First Line: I’ll be adding “City Dark” to my to-be-read pile for sure
Authors J.B. Stevens and Roger Canaff discuss the opening for Stein’s novel “City Dark”.
The First Line is a recurring column by J.B. Stevens. Mystery Tribune readers (you) get an inside look at what goes through the author’s mind as they craft their opening.
For the column, an author presents the initial sentence of their story. Then J.B. writes his impression of the passage. Next, the author discusses what their intent was with the line. To keep it interesting, J.B. writes his section before looking at the author’s description. Finally, you decide: Did the author achieve their goal?
For this edition of The First Line we are looking at CITY DARK by Roger Canaff, released October 1, 2022 from Thomas and Mercer.
CITY DARK, the first line:
When the lights went out, their mom, Lois was driving, and Joe and Robbie were in the back seat arguing. That was normal as Robbie was fifteen and Joe ten. And it was the last normal thing any of them would ever know.
This line is well-crafted and jammed with information. I have a good opening view of the family and a sense of curiosity about what comes next. I’m not feeling dread, the use of normal/last isn’t imparting a malicious vibe—however, given the title of the work—I imagine things are about to take a turn for the worse. The use of light/dark and the classic situation of a family road trip with two arguing brothers sets the scene well. I’d read more.
Roger’s goal with the line:
I wanted to convey a sense of both helplessness and impending doom, for all three characters but particularly the boys, who are in the back of a speeding car, not in control of anything. The line “when the lights went out” should also convey a sense of chaos and discord greater than just the fact of a power outage. Hopefully, it evokes what the characters are about to face: a twist of fate that will cast them in darkness, to emerge scarred and changed forever.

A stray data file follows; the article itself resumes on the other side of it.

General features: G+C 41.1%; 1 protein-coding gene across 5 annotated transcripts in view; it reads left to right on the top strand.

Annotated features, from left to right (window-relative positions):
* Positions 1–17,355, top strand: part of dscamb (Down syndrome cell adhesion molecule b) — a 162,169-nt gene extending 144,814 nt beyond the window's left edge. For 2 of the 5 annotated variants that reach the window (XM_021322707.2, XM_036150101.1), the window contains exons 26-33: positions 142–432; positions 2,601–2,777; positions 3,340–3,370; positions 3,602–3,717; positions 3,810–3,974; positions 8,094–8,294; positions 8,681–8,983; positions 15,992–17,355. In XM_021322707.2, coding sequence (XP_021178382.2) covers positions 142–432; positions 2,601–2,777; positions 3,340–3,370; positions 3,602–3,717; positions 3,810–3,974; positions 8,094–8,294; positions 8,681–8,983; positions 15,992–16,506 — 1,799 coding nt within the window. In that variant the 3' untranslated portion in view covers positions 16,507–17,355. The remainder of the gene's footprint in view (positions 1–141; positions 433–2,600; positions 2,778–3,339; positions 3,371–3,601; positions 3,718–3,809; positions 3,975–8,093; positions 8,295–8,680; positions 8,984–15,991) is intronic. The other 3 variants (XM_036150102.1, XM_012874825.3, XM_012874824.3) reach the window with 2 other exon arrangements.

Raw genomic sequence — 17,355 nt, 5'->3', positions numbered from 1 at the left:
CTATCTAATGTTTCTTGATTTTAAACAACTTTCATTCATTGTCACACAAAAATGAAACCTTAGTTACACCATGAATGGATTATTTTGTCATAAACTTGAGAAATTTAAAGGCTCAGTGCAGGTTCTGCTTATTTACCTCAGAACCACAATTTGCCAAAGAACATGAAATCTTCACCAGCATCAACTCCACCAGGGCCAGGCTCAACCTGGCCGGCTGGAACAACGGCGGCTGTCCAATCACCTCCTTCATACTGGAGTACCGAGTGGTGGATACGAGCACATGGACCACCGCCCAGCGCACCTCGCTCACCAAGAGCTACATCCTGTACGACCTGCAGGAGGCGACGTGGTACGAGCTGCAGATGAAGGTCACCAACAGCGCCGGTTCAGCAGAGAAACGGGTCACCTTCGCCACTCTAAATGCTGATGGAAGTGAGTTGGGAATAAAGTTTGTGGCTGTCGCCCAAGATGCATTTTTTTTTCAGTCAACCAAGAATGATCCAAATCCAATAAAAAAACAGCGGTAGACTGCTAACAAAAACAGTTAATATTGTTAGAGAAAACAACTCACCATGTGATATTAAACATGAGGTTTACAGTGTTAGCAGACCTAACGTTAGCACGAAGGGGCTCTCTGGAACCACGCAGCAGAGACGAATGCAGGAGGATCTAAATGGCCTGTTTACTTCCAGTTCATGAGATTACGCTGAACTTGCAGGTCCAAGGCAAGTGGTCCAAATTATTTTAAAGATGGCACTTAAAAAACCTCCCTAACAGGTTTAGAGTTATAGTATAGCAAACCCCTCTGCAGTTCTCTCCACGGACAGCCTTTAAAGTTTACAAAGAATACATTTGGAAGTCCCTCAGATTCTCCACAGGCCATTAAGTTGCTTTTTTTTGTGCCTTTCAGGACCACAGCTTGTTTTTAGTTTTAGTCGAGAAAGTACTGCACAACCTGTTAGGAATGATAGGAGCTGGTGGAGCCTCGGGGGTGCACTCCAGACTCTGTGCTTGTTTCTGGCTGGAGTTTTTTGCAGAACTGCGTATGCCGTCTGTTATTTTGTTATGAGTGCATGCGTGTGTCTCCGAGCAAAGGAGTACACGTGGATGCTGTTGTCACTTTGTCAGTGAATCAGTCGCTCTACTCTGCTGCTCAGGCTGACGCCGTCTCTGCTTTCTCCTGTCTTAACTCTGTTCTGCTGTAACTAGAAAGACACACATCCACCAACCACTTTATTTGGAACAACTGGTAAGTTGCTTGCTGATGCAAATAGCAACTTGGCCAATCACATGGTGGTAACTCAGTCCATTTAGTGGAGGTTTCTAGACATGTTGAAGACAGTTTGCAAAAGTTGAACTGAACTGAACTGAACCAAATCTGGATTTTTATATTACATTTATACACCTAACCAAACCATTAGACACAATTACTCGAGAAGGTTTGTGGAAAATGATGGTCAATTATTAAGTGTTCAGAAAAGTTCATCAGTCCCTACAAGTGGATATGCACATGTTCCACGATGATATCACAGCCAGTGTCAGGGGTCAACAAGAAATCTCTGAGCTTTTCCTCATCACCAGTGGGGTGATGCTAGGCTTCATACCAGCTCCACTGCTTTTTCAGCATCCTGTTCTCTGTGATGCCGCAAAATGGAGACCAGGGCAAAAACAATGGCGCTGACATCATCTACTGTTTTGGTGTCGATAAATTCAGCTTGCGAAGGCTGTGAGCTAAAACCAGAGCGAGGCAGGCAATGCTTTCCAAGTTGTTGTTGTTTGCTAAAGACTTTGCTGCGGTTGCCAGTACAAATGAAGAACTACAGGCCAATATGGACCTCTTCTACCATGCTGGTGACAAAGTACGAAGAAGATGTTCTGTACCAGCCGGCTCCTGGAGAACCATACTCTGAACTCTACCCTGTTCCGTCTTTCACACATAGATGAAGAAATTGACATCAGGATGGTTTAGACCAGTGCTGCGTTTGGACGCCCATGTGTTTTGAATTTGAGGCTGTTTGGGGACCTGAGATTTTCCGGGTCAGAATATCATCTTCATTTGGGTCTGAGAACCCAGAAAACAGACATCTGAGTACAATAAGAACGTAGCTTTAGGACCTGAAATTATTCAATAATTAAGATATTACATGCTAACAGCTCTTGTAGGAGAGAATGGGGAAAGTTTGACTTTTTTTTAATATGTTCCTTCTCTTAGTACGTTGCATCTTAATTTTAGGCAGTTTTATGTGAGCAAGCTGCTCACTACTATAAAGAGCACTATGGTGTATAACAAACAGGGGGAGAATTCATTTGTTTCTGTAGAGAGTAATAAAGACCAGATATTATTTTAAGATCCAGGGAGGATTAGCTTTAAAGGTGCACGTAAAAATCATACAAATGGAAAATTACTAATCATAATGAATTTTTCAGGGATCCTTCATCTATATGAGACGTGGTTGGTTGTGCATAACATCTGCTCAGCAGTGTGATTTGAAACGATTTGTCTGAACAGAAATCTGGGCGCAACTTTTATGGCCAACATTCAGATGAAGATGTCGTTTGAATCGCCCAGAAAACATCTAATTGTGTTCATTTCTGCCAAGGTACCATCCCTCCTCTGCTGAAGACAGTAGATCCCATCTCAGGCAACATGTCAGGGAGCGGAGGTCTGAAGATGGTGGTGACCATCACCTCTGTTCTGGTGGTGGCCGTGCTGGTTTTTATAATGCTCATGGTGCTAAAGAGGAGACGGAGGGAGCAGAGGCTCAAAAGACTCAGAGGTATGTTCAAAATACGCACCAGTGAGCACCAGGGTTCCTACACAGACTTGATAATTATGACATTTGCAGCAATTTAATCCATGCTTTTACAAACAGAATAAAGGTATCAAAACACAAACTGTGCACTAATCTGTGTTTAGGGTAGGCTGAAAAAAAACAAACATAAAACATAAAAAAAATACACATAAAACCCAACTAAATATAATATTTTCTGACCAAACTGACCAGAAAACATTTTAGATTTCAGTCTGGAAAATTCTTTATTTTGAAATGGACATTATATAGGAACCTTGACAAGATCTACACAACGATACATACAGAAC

I wanted to convey a sense of both helplessness and impending doom…
I definitely picked up on the twist of fate casting the family into darkness. I didn’t pick up on the lack of control the author was going for but having read the author’s response, I see it. Honestly, the power outage didn’t 100% work for me. When I’m riding in a car, the area’s power grid doesn’t affect me until I come to a stop light, or perhaps if I’m driving through a dense urban environment with lots of buildings. I missed the author’s intent.
With all that said, I enjoyed this line and I’ll be adding CITY DARK to my to-be-read pile for sure.
A vanished mother, the grip of darkness, a lifelong mystery. Forty years later, a prosecutor faces them all again, this time as a murder suspect in a pulse-pounding legal thriller of psychological suspense.
On a steaming night in 1977, New York City is plunged into darkness and two boys, Joe and Robbie, are abandoned by their mother, Lois. Forty years to the day after this unforgivable moment, Joe is a hard-drinking ADA and Lois has resurfaced: Joe wakes from another alcoholic fog to learn she’s been found murdered on a Coney Island beach.
Joe throws himself into his work, struggling to reconcile his memories of Lois with the relative stranger found by the NYPD. And when another murder hits close to home and DNA links Joe to both crimes, he sinks deeper into the abyss. Joe can’t remember a thing. His last hope as the evidence mounts against him is Aideen Bradigan, a brilliant and dogged lawyer from his past.
It will take Aideen’s drive and Joe’s own shrewd legal mind to uncover a potentially terrifying truth—and to shatter the devastating secrets that claw back to that fateful night in the dark.